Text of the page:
Our film editor Helina Koldek asked a director called Jonas Govaerts some questions and found out quite a lot about his film art and some about the horror film tradition in Belgium. His film The Cub will be shown on  Sunday at Haapsalu and it is also special, because Flamish cinema is  in the spotlight at this year’s HÕFF (Haapsalu Horror and Fantasy Film Festival).

Tell us something about your background and how you got into filmmaking.

I’ve loved watching movies for as long as I can remember, but it wasn’t until I found Evil Dead 2 in the local video store that I figured, ‘Hey, maybe actually making movies can be fun too!’ There’s something about the manic energy of that movie that’s very inspiring.

You’ve told that the very first idea for Cub came when you were 12 years old and a boy scout yourself. So how much resemblance there is between the movie plot and your own experiences? I can see that at least you came out alive but…

However weird it sounds, Cub is actually pretty autobiographical. So much so that after the premiere, I got calls from the other kids in my old scout troop, who wanted to know where I found those lookalikes of their younger selves! I really had two leaders called Chris and Peter, I had a crush on the scout cook, I’d get into fights with the local youths at our campsite… And my middle name is Sam, the same as the lead character. So you’re not wrong: apart from the bloodshed, Cub paints a pretty accurate picture of my youth.

Why horror? Is this genre in any way more special for you than other genres?

I love all genres, but horror was my first love, and always will be. I get an almost visceral kick out of a good horror movie, much like when I listen to a good punk or metal song. Horror helps me purge.

How is it to make a horror movie in Belgium? Do you feel that you can do just about anything that comes into your mind without too much pressure and restrictions or is it hard to stick with your plans? And I don’t mean because of the budgetary reasons.

Before Cub, the last Belgian horror film released was Daughters of Darkness, made 43 years earlier. So we have no real horror tradition in Belgium, at least not in the cinema. Because of that, I found I could pretty much do what I wanted with Cub. The people funding the movie were apparently unaware of unwritten horror rules like You can’t kill kids, or You can’t hurt animals. In fact, despite the gore and high body count in the film, the Belgian censorship board initially gave Cub an All Ages rating – assuming that a movie featuring kids would automatically be suitable for kids. In short, I was able to get away with quite a lot in Cub.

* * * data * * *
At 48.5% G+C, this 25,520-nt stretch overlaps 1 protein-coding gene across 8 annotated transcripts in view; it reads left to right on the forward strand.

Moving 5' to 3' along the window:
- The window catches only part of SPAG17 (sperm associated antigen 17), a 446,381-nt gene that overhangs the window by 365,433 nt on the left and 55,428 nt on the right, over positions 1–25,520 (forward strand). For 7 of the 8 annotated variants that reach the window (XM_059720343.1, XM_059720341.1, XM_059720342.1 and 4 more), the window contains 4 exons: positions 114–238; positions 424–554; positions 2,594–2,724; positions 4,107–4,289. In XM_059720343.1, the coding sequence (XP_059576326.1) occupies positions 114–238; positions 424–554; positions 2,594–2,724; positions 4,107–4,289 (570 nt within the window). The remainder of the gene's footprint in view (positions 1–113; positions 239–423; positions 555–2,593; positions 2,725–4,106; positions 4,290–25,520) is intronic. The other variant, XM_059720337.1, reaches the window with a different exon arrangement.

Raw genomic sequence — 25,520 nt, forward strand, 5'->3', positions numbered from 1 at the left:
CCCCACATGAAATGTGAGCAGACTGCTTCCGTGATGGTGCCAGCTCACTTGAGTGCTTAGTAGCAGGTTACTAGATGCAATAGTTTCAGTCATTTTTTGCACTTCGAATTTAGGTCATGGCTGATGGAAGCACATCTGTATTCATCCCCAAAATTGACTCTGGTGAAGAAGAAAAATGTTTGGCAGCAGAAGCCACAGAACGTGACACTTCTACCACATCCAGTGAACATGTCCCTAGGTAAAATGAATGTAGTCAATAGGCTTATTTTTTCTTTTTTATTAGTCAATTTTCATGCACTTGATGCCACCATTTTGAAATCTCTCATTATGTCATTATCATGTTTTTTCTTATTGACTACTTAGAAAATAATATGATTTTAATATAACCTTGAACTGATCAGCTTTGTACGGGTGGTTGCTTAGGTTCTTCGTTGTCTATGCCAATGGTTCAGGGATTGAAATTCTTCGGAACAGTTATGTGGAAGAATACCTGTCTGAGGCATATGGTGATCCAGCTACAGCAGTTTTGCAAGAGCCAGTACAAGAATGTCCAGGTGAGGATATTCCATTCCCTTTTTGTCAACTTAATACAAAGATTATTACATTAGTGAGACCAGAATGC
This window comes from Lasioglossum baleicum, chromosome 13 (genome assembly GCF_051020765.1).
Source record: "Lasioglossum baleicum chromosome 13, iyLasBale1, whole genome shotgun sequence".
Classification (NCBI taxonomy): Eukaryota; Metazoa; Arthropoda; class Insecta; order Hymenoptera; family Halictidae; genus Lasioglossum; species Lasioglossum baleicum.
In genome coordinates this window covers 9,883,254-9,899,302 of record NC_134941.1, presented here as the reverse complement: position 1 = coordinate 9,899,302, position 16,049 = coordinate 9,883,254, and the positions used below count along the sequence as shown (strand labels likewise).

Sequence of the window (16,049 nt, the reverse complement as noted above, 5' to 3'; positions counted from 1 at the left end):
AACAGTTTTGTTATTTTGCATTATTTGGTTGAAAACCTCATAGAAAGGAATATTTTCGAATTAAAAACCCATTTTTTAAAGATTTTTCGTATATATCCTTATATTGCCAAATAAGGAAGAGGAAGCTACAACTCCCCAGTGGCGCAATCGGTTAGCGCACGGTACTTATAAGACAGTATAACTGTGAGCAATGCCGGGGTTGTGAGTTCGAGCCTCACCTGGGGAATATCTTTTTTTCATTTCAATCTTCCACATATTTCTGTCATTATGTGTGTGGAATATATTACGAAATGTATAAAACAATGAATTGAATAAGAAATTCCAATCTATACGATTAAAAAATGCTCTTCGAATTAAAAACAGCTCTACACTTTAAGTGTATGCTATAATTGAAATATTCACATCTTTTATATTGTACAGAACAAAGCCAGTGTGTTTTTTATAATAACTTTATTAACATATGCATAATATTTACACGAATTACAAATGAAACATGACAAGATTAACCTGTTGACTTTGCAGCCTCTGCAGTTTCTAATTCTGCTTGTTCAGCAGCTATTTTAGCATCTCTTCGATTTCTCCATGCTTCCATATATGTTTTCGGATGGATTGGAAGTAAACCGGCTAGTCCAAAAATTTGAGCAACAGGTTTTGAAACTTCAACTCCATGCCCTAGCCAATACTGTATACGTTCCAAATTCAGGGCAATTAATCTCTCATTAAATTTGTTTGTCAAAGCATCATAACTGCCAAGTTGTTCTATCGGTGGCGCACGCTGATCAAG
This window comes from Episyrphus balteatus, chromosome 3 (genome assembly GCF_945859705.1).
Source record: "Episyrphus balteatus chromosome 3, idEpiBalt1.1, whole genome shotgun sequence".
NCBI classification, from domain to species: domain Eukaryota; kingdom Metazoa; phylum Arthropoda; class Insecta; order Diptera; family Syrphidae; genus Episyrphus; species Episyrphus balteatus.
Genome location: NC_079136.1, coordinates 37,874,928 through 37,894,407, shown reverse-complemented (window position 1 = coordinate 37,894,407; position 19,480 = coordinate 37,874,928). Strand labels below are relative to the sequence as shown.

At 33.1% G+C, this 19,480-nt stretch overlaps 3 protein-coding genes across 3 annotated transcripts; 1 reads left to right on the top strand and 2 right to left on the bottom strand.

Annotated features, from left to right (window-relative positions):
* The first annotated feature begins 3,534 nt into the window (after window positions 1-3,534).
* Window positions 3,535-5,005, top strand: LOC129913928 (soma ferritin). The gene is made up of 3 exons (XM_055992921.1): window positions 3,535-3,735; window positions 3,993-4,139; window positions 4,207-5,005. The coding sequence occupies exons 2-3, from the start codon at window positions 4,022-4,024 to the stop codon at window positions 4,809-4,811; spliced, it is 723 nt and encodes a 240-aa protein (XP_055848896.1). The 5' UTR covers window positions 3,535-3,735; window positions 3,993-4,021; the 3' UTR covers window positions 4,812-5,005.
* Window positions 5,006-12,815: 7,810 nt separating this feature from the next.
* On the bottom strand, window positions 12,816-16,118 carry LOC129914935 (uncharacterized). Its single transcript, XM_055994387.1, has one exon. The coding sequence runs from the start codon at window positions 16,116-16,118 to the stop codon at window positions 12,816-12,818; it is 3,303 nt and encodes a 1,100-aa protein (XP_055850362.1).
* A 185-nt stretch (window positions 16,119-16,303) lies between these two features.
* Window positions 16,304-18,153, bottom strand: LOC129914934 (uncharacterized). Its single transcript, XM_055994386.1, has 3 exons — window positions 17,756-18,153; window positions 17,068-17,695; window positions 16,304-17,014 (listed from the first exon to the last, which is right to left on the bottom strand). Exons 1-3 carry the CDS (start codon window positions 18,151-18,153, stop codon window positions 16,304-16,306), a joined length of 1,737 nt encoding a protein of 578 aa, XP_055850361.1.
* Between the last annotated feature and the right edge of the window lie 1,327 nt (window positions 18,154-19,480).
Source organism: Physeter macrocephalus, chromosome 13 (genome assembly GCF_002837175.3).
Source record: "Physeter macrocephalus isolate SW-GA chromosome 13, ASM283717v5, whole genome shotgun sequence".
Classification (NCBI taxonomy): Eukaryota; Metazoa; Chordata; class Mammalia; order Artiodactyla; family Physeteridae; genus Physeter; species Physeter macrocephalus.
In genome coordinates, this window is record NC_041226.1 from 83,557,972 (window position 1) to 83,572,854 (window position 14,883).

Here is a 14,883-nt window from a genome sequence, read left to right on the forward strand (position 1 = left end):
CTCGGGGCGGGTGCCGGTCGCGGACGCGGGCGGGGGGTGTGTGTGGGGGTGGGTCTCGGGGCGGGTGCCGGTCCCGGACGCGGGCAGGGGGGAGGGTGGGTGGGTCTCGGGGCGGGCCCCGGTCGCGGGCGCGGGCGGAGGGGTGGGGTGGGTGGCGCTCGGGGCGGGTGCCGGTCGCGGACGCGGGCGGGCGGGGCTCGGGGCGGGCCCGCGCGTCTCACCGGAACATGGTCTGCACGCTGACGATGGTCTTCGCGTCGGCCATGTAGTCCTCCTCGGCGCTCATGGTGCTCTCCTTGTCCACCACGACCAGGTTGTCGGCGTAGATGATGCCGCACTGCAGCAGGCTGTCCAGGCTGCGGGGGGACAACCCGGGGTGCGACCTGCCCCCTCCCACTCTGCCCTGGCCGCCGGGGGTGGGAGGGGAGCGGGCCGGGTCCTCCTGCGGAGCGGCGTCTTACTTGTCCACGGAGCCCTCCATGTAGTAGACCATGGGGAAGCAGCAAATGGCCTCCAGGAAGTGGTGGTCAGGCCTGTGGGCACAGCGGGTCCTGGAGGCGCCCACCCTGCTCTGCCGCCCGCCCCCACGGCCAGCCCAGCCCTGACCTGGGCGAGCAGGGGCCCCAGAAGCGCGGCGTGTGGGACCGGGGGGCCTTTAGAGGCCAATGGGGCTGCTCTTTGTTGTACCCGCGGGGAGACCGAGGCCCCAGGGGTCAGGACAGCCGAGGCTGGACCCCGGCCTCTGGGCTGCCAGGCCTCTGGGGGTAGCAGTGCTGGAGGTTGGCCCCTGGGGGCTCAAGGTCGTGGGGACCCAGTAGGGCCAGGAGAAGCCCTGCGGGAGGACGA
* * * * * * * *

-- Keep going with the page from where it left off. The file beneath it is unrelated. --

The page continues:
But do you have any limits as a movie watcher? For example, are there any subjects or approaches that you find unconditionally unacceptable?

A movie can do anything, except bore me.

If you could choose only one what would you prefer in a movie – a good story or a good atmosphere?

Atmosphere, no doubt. To me, movies are dreamcatchers: they don’t have to make sense, I just want to be transported. If I want plot, I’ll watch TV instead.

Are there any specific films or directors that have influenced you or your cinematic style?

Plenty, but the film I always return to, is Michele Soavi’s Dellamorte Dellamore, a zombie comedy about a gravedigger with an existential crisis. It’s simultaneously funny and scary; sexy and disgusting; profound and low-brow; messy and masterful. It’s also my cinematic 8-ball: if I have a problem, I’ll put on Dellamorte Dellamore, and it will give me the answer.

Could you recommend some really good but maybe less-known movies to our readers and HÕFF-goers?

There are a few films of which I’m still not sure if they really exist, or if I made them up. The Dark Backward, about a stand-up comedian with an extra arm growing out of his back. Singapore Sling, a Greek, gory neo-noir about incest. The Birthday, a Spanish apocalypse comedy told in real-time for no reason.

What are you working on right now and what are your future plans? Are there any particular ideas you definitely want to address in the future?

I’ve just finished work on a Flemish horror series called Tabula Rasa, which is currently streaming on Netflix. Hopefully, I’ll get to make another movie next. My dream is to make a horror film in every major subgenre: a zombie flick, a creature feature, a ghost movie… And of course, a Flemish apocalypse comedy told in real-time for no reason.